For herself, “as much as I love living in London, as much as I love having British-Irish children, I don’t feel like it’s my country”. But she has been careful not to raise her children with the view that they’re missing out on anything by growing up in the UK, which she thinks can be a risk for emigrant families. “I’ve never wanted them to feel like Ireland is better than the UK. I’ve always raised them to be proud of where they’re from.”

This has been more difficult since Brexit, when returning emigrants from the UK are often met with a barrage of appalled questions about what is going on in Britain, “between Brexit, the Tory governments, Boris Johnson, how the UK reacted to Covid”.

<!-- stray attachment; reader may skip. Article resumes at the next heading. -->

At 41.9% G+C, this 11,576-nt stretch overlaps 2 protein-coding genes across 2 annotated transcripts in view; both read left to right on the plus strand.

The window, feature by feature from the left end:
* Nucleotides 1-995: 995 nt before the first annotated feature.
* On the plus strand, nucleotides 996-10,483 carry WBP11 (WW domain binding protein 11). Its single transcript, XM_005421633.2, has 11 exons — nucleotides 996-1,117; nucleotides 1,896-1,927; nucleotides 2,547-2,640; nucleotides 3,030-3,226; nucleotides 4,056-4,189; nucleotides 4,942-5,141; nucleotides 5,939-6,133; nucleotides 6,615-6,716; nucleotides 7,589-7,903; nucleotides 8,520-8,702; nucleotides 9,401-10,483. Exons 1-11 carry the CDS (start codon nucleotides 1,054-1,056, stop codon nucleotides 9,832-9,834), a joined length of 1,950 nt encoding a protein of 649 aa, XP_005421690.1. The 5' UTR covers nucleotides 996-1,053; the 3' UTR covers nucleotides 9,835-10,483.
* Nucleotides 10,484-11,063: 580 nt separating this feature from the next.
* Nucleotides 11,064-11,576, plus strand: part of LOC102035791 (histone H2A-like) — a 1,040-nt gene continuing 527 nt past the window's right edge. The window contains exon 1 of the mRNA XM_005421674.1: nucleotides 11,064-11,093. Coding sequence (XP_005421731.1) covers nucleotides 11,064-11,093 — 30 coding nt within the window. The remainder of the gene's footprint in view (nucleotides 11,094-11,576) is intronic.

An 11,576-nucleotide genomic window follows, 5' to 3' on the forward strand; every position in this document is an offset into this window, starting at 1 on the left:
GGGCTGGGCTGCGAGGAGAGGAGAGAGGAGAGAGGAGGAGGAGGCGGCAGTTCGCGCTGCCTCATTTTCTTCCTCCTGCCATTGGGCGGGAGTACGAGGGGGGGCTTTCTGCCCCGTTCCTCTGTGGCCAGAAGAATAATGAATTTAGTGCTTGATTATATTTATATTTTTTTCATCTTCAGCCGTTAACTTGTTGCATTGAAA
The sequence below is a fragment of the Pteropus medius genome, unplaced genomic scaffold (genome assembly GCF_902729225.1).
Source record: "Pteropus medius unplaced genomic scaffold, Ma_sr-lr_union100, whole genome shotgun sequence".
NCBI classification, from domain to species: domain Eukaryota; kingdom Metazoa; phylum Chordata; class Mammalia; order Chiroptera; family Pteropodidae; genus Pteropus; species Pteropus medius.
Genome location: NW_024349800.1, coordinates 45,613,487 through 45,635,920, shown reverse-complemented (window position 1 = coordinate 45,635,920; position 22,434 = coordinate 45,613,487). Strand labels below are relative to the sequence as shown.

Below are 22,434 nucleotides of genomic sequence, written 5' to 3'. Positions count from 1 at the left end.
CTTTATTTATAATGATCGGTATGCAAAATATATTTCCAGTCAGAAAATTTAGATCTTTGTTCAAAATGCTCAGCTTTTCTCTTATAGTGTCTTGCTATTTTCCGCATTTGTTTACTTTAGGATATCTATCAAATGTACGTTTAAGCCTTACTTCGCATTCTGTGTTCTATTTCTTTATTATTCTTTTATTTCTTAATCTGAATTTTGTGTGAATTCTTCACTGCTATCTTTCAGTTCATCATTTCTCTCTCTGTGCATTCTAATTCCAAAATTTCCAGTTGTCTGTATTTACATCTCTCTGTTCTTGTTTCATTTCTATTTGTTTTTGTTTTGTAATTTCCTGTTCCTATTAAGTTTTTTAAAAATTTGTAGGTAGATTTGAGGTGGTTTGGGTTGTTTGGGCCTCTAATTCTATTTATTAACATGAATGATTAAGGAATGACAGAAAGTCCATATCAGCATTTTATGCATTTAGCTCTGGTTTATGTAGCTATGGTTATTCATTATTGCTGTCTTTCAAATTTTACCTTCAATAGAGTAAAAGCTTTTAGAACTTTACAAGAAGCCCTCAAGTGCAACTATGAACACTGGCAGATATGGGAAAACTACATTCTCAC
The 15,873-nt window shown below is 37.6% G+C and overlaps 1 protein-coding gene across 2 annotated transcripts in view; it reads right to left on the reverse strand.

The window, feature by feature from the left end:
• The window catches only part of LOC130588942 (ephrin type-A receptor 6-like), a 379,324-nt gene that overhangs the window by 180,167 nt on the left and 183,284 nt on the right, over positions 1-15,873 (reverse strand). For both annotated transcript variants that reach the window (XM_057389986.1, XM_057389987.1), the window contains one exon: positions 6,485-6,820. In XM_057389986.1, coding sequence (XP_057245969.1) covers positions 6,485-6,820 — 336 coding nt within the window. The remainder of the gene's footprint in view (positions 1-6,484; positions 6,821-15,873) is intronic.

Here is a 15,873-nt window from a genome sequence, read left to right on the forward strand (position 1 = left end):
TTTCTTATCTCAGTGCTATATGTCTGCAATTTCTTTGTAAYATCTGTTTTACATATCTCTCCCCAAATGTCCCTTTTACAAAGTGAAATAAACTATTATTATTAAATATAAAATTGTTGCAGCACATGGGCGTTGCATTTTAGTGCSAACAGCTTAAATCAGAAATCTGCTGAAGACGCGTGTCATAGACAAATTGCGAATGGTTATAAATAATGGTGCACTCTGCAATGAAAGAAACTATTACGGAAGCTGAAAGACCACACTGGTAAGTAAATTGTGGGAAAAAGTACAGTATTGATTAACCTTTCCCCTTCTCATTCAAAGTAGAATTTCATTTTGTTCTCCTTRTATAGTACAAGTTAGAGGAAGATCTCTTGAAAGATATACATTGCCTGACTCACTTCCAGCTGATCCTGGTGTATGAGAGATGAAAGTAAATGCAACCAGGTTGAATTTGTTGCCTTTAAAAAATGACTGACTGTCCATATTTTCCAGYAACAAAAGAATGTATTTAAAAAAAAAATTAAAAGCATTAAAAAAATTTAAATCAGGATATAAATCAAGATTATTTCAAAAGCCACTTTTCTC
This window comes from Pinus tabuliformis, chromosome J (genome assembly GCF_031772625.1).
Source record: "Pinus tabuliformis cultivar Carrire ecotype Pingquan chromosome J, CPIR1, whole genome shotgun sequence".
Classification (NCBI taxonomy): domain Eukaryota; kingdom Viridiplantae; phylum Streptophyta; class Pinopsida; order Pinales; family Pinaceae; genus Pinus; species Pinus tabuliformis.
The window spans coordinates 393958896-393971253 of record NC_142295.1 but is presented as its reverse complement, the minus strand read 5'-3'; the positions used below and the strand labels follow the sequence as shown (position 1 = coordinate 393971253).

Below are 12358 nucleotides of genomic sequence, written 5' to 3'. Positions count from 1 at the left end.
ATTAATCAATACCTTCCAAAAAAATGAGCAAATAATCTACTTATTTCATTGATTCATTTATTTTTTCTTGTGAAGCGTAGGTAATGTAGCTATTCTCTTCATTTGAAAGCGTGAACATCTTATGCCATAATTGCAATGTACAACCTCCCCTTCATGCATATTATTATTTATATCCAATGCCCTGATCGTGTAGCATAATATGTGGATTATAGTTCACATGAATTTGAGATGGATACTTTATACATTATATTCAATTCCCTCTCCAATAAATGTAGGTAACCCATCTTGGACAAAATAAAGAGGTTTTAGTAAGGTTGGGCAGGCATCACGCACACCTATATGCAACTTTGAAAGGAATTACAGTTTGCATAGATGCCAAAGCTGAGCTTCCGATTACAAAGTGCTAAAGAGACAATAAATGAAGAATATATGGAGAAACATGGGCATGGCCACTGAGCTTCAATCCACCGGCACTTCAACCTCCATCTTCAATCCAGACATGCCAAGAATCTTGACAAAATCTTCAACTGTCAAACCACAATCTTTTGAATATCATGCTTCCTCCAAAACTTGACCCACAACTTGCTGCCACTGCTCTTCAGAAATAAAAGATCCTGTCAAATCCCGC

She thinks “there’s a sense of mainly confusion” on the part of Irish people about what is happening to Britain, and is worried about the impact on her children. “As a mum to British-Irish kids, you don’t want there to be a sense of us and them.”

The Brexit effect

If you ask Irish people in London how Brexit has affected their lives, they’ll will usually say it hasn’t. If anything, many feel there is a prestige to having an Irish passport, especially in multicultural London. “There’s definitely cachet to being Irish now,” in the mostly liberal, pro-European circles Jeanna Gallagher moves in as a continuity announcer with Channel 4.

From Co Roscommon, Gallagher has lived in London since 2010 and has sensed much more positivity towards the Irish. “Ireland is spoken about in very different terms now than it was 12 years ago even. Back then we did have the overhang from the IRA bombing campaigns in the UK – you always felt that was very close to the surface when people spoke about Ireland. But now Ireland is seen as a thriving, very modern country with open perspectives on abortion, divorce, trans rights, and has taken care of many Ukrainians. It really makes me proud.”